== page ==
1 of 3


becked; becking; becks


2 of 3

noun (1)

chiefly Scotland : bow, curtsy
: a beckoning gesture


3 of 3

noun (2)

at one's beck and call
: ready to obey one's command immediately

Examples of beck in a Sentence

Recent Examples on the Web
One reason involved marketing: Ms. Swift, with 369 million social media followers at her beck and call, barely needs to spend anything to advertise the film. Brooks Barnes, New York Times, 11 Oct. 2023 Of course, Fox, a mom of three herself, has professional hair stylists at her beck and call, while the mortal moms among us are stuck attempting to copy the look. Melissa Willets, Parents, 15 Sep. 2023 My partner and Jameson’s husband were at our beck and call. Danielle Snyder, Outside Online, 1 Oct. 2019 But after the half-year project was completed in 2016, salmon were observed in the beck within three months. Angela Wang, The Christian Science Monitor, 1 June 2023 Moreover, the policy also asks these internet businesses to elect a grievance officer to be available at the beck and call of law enforcement officials. Ananya Bhattacharya, Quartz, 18 Aug. 2021 The show became an obsession for many, inviting audiences into an inner sanctum of lavish settings and private planes at their beck and call — and where viperous family dynamics reigned supreme. Nina Metz, Chicago Tribune, 29 May 2023 Florida under the beck and call of a legless and domineering Jessica Lange in her final AHS lead role. Allaire Nuss,, 20 July 2022 There’s nothing wrong with receiving help or donations, but living at the beck and call of others so your passion can happen is not responsible. Rod Berger, Forbes, 21 June 2022 See More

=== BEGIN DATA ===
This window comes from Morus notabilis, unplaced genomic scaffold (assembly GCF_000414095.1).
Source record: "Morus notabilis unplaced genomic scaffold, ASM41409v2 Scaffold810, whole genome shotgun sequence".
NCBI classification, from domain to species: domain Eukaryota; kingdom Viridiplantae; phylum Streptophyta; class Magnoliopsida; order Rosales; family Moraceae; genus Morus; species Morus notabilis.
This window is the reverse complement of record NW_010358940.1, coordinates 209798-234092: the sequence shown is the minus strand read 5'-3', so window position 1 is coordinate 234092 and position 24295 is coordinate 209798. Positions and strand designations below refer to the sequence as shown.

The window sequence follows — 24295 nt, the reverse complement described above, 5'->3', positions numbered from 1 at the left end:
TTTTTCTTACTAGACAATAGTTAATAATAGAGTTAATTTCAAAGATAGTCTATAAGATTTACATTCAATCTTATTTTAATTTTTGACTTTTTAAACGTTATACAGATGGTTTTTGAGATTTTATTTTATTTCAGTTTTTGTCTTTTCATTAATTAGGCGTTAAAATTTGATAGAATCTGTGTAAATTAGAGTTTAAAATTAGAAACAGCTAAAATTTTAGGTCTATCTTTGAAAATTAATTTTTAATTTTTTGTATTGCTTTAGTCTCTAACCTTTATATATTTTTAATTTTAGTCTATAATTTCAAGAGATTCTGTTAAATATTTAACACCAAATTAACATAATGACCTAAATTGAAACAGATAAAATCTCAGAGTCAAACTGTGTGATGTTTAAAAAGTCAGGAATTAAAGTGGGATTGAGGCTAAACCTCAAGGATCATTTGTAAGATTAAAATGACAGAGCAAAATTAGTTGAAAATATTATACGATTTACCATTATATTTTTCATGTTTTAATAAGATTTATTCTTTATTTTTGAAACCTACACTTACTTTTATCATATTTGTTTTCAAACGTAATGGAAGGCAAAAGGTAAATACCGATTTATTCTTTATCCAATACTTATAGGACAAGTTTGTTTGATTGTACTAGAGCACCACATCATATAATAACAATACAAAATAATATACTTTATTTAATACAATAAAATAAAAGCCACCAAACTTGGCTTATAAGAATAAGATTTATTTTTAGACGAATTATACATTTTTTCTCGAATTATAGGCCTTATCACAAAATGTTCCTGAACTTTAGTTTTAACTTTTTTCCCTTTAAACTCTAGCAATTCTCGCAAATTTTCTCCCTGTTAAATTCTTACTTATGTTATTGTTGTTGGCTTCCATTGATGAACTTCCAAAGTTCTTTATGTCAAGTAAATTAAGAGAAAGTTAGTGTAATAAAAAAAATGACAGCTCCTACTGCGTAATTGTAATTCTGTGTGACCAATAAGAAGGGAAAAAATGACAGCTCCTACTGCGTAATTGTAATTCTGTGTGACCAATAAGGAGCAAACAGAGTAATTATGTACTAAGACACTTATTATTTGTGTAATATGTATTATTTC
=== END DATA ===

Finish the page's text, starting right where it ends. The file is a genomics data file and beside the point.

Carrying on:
These examples are programmatically compiled from various online sources to illustrate current usage of the word 'beck.' Any opinions expressed in the examples do not represent those of Merriam-Webster or its editors. Send us feedback about these examples.

Word History



Middle English bekken, shortened from bekenen "to give a mute signal," with the n perhaps being taken as the infinitive ending — more at beckon

Noun (1)

Middle English becke, bekke "mute signal, signal of command, bow," noun derivative of bekken "to give a mute signal" — more at beck entry 1

Noun (2)

Middle English bek, from Old Norse bekkr; akin to Old English bæc brook, Old High German bah, Lithuanian bėgti to flee — more at phobia

First Known Use


13th century, in the meaning defined above

Noun (1)

14th century, in the meaning defined at sense 1

Noun (2)

14th century, in the meaning defined above

Time Traveler
The first known use of beck was in the 13th century

Dictionary Entries Near beck

Cite this Entry

“Beck.” Dictionary, Merriam-Webster, Accessed 9 Dec. 2023.

Kids Definition


: a beckoning gesture

More from Merriam-Webster on beck

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